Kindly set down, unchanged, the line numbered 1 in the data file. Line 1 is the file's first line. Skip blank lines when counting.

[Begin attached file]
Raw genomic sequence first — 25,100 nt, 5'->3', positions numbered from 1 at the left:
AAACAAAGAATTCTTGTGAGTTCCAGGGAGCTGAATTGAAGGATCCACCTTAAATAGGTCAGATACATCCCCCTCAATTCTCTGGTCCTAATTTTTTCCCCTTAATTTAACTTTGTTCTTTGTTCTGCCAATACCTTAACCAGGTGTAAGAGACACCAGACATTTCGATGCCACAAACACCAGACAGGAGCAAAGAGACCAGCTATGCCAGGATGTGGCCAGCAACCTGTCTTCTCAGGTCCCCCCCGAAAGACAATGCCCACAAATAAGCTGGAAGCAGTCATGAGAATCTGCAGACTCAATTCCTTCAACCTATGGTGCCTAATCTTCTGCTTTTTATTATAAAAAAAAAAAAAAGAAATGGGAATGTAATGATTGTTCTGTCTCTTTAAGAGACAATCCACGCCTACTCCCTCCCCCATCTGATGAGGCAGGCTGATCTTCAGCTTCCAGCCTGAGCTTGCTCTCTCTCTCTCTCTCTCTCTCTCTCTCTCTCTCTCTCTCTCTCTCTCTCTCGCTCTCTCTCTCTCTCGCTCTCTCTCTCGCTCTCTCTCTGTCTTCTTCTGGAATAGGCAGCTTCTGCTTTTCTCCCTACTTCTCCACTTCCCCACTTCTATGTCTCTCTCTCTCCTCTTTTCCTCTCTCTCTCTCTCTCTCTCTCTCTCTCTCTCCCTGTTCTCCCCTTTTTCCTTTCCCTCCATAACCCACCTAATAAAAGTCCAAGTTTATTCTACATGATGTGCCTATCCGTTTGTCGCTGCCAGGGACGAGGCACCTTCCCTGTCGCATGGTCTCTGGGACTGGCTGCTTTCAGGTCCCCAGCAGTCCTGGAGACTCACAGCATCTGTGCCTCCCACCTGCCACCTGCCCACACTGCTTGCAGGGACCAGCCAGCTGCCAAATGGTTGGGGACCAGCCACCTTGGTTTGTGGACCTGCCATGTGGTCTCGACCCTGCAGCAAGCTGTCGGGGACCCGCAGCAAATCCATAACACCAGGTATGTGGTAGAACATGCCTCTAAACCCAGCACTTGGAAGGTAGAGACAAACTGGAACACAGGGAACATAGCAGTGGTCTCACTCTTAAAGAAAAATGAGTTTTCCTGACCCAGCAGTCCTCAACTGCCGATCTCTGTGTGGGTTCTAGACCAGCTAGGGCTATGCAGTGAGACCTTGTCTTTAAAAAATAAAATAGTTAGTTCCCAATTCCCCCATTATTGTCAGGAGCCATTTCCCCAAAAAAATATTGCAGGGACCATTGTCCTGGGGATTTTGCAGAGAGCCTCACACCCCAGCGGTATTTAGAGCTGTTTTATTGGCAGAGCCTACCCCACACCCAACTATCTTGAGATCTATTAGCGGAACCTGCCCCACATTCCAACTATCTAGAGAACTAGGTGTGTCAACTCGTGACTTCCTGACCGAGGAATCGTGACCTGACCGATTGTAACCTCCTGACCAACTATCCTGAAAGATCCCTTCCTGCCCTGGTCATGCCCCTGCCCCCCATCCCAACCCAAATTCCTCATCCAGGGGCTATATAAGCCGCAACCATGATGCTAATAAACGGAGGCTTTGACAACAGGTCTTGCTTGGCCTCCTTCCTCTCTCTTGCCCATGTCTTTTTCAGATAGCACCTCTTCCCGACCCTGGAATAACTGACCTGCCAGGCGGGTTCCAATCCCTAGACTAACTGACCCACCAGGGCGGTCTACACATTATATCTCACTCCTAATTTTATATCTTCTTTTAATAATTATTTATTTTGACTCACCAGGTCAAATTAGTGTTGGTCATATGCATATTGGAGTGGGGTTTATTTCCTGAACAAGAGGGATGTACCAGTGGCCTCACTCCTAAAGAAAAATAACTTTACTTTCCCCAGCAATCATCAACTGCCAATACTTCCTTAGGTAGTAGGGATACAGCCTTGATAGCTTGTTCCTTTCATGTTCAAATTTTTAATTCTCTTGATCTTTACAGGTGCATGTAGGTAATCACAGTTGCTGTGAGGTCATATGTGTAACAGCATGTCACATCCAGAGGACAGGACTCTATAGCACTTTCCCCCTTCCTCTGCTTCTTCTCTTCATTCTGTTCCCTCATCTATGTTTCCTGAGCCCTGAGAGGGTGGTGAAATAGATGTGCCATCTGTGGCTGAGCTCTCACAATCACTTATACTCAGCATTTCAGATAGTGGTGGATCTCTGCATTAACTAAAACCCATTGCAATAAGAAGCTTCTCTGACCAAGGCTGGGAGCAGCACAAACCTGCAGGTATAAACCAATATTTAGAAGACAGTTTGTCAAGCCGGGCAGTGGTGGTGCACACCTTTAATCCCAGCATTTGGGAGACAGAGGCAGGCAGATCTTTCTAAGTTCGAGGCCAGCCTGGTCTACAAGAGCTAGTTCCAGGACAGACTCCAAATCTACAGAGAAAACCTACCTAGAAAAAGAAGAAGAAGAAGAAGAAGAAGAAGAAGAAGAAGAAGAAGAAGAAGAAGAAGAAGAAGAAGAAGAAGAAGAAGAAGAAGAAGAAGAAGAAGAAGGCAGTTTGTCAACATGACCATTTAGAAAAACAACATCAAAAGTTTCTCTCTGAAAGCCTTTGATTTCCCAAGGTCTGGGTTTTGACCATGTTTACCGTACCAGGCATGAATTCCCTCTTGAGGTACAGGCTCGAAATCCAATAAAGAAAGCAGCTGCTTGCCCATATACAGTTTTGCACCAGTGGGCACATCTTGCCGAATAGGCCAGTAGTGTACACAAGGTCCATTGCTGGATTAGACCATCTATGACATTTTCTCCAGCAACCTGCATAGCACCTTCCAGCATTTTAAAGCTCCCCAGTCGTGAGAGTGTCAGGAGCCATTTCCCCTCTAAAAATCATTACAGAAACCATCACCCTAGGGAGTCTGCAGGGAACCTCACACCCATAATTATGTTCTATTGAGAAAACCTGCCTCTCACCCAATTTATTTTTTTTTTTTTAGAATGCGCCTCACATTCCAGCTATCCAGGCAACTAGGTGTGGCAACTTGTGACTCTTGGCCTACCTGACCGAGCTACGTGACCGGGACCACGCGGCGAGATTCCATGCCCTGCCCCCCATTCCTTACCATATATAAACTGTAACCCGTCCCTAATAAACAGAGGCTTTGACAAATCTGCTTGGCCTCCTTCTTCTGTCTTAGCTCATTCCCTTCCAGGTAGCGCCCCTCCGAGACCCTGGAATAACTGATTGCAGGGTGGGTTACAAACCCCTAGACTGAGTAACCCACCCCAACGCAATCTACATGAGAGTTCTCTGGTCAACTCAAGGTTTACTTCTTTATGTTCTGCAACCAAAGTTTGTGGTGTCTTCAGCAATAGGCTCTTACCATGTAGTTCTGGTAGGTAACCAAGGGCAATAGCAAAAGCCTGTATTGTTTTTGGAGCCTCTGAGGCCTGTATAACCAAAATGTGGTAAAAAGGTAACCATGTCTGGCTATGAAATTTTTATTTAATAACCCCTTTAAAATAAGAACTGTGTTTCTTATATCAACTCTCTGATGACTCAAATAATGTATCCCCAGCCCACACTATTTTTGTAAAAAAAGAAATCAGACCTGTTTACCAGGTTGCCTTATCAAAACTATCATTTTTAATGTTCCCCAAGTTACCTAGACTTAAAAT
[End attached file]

Raw genomic sequence first — 25,100 nt, 5'->3', positions numbered from 1 at the left: